Yesterday I was sitting in the Wichita Barnes and Noble, working on a proofreading project. The Barnes and Noble here has a lovely little cafe that I frequent. They also serve Starbucks brand coffee. But what a lot of people seem to forget is that this isn’t a Starbucks. It’s a Barnes and Noble. So you can’t bring your Starbucks gift cards in and use them here.
I lost track of how many times the poor gal at the counter had to tell people they couldn’t pay for their drinks with a Starbucks card. They may serve Starbucks coffee, but they aren’t Starbucks. And I couldn’t help but feel like that’s an important lesson for every Christ-follower to remember.
“Not everyone who calls out to me, ‘Lord! Lord!’ will enter the Kingdom of Heaven. Only those who actually do the will of my Father in heaven will enter. On judgment day many will say to me, ‘Lord! Lord! We prophesied in your name and cast out demons in your name and performed many miracles in your name.’ But I will reply, ‘I never knew you. Get away from me, you who break God’s laws.’”
This is Jesus talking in one of His great sermons. And it’s harsh. It’s one of those passages that I usually stay away from because it has the potential to upset people, but it’s the only thing I could think about sitting in Barnes and Noble yesterday.
Think about it. Read it again. Sobering, isn’t it?
In our “everybody wins” culture, it’s really easy to just assume that everyone who claims to know Jesus is a Christian. We hear about celebrities frequently who make professions of faith. We can think of people in our lives who say they believe the Bible. But do they really?
Just because someone is wearing a Christian label doesn’t mean they are one.
And that’s where this gets difficult, because I don’t know someone else’s heart. The state of another person’s heart is between him (or her) and God, and it has nothing to do with me. But by that same token, it’s not wise to walk around assuming that everyone who listens to Christian music is actually a Christ-follower. We shouldn’t sit down to chat with someone and assume he or she is a believer just because they go to church or because their family does good things.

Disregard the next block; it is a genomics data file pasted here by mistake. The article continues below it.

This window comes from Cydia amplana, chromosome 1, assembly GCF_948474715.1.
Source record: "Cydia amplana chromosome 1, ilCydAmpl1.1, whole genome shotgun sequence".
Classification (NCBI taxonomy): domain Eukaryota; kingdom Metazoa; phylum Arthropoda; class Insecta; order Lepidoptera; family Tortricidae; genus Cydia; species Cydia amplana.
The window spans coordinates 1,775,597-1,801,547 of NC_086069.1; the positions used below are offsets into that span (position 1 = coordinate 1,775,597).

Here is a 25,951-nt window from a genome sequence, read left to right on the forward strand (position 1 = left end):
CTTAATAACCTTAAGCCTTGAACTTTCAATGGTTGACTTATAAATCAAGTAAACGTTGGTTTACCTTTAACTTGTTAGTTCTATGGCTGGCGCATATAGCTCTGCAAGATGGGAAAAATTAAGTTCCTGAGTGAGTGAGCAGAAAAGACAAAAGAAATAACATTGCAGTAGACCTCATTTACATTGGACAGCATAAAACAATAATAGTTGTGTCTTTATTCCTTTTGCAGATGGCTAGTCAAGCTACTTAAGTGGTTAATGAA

We all know what it takes to be saved. Jesus alone. It has nothing to do with what you say or how you act or where you worship or how you dress. And I don’t know about you, but I love the people in my life too much to assume they’re safe just because they can talk the talk.
That being said, I also don’t want to be one of those people who treats everyone around me disrespectfully. What a lot of Christians get wrong is the respect issue. It’s a difficult line to walk, balancing between respecting someone else’s right to choose what they believe and loving them enough to tell them when God says they’re wrong.
Disagreement doesn’t equal hatred. Correction doesn’t equal dislike. It’s actually the opposite, even though our culture says otherwise. And maybe it’s different for other people, but if I disagree with you, it actually means I love you enough to speak up. For an introvert like me, that’s a big deal.
Christians need to always remember that without God’s grace, we’d be lost. We need to live our lives with a spirit of humility and gratitude for what God has done for us, and I think that will smooth out a lot of our conversations with people who don’t agree with us.
At the same time, we need to be bold about what God says. We need to live our own lives the way God instructs. Our first focus should be doing what He says is right, and our second focus should be helping others in His name–not in our own names or in our own power.
Don’t make the mistake of assuming someone is saved because they’ve got a Christian label. The day is coming when labels won’t matter. All that will matter is the truth about what’s in your heart.